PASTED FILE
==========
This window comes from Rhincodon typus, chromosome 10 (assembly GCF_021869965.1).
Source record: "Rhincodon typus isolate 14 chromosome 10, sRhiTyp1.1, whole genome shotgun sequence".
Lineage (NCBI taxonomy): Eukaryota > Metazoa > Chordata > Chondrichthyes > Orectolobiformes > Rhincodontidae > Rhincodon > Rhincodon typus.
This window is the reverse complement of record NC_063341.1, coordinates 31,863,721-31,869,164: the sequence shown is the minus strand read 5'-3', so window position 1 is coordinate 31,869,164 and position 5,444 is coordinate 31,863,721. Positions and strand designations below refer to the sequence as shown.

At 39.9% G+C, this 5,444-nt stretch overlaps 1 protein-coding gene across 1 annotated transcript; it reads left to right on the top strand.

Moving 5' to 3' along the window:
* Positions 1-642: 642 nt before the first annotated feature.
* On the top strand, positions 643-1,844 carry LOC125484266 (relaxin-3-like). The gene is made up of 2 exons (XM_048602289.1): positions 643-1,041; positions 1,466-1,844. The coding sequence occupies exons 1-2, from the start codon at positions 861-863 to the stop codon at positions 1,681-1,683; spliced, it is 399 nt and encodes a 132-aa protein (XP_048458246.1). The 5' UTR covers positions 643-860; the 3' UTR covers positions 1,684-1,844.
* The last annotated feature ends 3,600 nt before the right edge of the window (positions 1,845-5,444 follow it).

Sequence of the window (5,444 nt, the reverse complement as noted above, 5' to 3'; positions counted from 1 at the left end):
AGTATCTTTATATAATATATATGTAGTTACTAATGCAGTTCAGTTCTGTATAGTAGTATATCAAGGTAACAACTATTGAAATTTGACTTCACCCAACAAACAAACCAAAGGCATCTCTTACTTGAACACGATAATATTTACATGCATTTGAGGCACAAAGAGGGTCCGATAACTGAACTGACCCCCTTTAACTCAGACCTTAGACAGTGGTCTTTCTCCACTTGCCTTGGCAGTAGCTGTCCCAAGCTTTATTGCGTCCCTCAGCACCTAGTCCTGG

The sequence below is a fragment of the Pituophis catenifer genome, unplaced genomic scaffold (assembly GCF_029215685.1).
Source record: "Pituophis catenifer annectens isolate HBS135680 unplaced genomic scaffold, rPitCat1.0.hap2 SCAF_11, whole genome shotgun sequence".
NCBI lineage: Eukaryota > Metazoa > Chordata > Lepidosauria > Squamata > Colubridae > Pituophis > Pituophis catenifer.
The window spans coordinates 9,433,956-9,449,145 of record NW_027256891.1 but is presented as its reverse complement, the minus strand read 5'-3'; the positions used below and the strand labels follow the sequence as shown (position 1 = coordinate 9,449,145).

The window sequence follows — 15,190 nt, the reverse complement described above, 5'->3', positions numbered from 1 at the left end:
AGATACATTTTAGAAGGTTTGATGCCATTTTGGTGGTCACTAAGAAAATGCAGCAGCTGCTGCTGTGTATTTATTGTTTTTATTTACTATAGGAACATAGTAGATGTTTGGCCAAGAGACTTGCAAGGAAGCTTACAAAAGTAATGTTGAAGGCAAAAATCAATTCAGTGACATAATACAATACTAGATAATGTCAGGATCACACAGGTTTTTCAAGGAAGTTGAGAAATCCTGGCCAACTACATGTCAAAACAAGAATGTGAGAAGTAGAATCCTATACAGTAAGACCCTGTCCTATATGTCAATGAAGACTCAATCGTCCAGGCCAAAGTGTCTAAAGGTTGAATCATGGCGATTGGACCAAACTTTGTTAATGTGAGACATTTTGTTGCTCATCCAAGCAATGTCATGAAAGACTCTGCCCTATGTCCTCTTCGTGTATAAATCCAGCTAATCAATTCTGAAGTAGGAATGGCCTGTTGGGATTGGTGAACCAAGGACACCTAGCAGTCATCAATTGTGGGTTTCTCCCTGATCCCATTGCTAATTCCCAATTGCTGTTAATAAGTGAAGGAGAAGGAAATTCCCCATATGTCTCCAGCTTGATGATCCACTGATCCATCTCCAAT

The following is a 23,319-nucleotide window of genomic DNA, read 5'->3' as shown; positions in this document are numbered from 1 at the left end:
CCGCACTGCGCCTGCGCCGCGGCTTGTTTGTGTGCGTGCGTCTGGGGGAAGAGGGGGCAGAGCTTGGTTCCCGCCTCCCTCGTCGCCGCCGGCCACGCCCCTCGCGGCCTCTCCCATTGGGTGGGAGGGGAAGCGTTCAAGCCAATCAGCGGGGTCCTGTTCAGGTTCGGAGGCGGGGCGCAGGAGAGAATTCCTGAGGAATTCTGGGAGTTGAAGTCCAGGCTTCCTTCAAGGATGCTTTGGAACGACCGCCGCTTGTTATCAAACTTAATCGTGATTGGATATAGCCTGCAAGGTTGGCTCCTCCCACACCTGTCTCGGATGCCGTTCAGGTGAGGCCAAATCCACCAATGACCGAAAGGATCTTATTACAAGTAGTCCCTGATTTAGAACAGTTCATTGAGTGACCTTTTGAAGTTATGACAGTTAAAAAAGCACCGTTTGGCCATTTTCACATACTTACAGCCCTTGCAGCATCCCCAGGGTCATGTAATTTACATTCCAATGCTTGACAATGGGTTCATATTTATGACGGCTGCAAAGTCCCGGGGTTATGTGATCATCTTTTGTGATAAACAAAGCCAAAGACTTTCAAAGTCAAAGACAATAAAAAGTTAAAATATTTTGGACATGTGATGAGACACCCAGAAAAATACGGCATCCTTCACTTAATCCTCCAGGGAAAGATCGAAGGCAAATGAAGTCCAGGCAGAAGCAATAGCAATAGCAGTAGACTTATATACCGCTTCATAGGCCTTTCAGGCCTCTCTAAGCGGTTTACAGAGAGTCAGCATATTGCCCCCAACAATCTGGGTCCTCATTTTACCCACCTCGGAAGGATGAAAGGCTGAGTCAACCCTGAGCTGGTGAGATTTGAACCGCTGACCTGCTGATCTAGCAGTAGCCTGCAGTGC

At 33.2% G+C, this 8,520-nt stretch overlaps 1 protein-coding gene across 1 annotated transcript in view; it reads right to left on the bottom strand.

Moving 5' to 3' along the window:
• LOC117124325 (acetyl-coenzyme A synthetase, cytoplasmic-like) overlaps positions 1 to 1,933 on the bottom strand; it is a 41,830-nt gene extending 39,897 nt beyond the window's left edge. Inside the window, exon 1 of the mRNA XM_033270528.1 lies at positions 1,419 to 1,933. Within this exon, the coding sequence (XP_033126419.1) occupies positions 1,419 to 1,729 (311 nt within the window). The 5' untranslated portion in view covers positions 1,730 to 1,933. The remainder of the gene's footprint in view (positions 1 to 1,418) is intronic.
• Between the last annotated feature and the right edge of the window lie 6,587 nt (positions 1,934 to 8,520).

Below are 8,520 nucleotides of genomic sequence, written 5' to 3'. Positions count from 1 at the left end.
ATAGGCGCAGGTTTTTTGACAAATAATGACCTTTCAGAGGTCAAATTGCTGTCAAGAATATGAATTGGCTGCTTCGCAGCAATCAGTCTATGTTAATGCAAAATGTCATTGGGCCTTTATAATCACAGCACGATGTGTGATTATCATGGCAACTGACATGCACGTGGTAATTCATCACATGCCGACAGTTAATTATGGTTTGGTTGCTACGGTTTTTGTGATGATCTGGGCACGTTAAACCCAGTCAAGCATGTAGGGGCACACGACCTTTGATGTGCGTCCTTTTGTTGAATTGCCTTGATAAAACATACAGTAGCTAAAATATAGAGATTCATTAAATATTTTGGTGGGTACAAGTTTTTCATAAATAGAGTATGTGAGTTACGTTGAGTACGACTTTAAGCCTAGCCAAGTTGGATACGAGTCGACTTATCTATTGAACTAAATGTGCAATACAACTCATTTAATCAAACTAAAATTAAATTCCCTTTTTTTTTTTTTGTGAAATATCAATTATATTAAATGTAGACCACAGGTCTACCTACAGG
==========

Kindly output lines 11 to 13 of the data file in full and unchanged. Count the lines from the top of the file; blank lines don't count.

AGTATCTTTATATAATATATATGTAGTTACTAATGCAGTTCAGTTCTGTATAGTAGTATATCAAGGTAACAACTATTGAAATTTGACTTCACCCAACAAACAAACCAAAGGCATCTCTTACTTGAACACGATAATATTTACATGCATTTGAGGCACAAAGAGGGTCCGATAACTGAACTGACCCCCTTTAACTCAGACCTTAGACAGTGGTCTTTCTCCACTTGCCTTGGCAGTAGCTGTCCCAAGCTTTATTGCGTCCCTCAGCACCTAGTCCTGG

The sequence below is a fragment of the Pituophis catenifer genome, unplaced genomic scaffold (assembly GCF_029215685.1).
Source record: "Pituophis catenifer annectens isolate HBS135680 unplaced genomic scaffold, rPitCat1.0.hap2 SCAF_11, whole genome shotgun sequence".